What a colorful past! Bryan Cranston opened up about being a real-life murder suspect in an interview to promote his new memoir, A Life in Parts, in which he reveals that he lost his virginity as a teen to a prostitute.

During a Wednesday, October 12, appearance on The Tonight Show Starring Jimmy Fallon, the actor, 60, recounted the time police thought he might have something to do with the death of a chef at a Polynesian restaurant in Daytona Beach, Florida, where he worked pre-fame.

“The head chef was a guy named Peter Wong. Now Peter was a good chef — and a horrible person,” he told Jimmy Fallon. “He was the first person I ever met who I just realized, ‘Oh my God, I hate this guy.’ I don’t think I’ve ever hated someone before Peter Wong. He was not a nice guy. He was miserable and mean.”

Cranston — whose Breaking Bad character, Walter White, was memorably involved in murder plots of his own — went on to say that he and his coworkers would often joke about killing Mr. Wong because they resented him so much.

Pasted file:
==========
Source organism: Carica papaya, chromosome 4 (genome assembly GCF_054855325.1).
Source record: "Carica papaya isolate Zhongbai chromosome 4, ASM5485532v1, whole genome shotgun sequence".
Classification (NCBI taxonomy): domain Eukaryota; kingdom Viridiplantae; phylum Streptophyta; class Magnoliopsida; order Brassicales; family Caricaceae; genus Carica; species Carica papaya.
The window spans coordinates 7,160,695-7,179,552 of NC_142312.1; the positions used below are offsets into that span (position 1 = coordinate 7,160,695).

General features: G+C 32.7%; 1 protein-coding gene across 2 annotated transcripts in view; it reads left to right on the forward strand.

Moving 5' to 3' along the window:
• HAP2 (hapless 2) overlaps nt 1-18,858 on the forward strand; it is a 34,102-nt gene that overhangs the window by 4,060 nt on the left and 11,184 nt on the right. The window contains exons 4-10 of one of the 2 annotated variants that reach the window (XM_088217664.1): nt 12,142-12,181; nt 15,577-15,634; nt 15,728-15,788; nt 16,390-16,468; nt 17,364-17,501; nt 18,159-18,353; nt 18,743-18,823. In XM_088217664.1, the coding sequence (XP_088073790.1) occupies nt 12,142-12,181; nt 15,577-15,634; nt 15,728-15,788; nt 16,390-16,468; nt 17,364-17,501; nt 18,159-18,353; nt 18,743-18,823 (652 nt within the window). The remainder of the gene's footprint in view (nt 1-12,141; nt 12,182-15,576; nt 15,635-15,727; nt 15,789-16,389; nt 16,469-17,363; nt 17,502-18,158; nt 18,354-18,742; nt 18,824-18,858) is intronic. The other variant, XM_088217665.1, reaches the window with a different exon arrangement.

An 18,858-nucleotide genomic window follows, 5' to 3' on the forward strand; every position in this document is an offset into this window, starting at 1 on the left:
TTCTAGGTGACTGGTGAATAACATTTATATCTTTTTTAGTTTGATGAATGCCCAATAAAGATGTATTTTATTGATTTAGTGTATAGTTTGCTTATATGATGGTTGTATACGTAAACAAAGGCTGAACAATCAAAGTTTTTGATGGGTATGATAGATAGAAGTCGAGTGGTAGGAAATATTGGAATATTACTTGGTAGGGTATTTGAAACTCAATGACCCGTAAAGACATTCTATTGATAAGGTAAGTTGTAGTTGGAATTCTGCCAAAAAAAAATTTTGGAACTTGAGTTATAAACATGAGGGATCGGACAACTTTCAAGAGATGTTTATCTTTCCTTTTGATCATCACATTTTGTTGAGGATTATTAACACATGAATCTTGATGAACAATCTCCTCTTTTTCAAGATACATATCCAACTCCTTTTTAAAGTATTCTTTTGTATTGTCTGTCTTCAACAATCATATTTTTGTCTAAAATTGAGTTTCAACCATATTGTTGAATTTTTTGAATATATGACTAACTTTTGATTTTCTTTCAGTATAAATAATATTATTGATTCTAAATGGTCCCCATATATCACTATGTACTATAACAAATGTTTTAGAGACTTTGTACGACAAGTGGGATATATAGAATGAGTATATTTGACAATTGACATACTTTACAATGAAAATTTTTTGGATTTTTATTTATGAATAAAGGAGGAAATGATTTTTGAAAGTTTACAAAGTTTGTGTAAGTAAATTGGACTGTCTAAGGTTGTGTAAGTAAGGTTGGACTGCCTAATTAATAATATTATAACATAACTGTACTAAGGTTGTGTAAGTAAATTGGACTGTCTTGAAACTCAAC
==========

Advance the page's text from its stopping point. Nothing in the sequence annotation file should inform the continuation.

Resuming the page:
In an odd turn of events, the chef ended up being murdered and, as Cranston explains, his restaurant colleagues were the first people police interrogated.

“’Did anybody ever talk about hurting or killing Peter Wong?’” the Power Rangers actor recalled the officers saying. “And all the waiters are like, ‘Yeah, all of us.’”

Cranston and his older brother, Kyle — who had also taken up a job at the eatery — had quit just a week prior to Wong’s murder and were motorcycling their way up the East Coast. According to the Emmy winner, his coworkers told police how much he and his sibling hated the chef, which made them suspects.

“They were looking for us! … We were somewhere north of the Carolinas,” Cranston — who, along with Kyle, dodged an arrest — said.

In his tome, the TV vet elaborates on the hilariously unfortunate experience. He also writes about swiping his V-card as a teenager with a hooker. “In the room, she indicated I should take off my clothes. This was happening. There'd been no fireworks. No tenderness. No talking,” he shares in A Life in Parts. “We never exchanged names. I'd had no idea what I was doing. It was just this stranger and me at the particular moment in time. As uncomplicated as it should be."

Watch the video above. 

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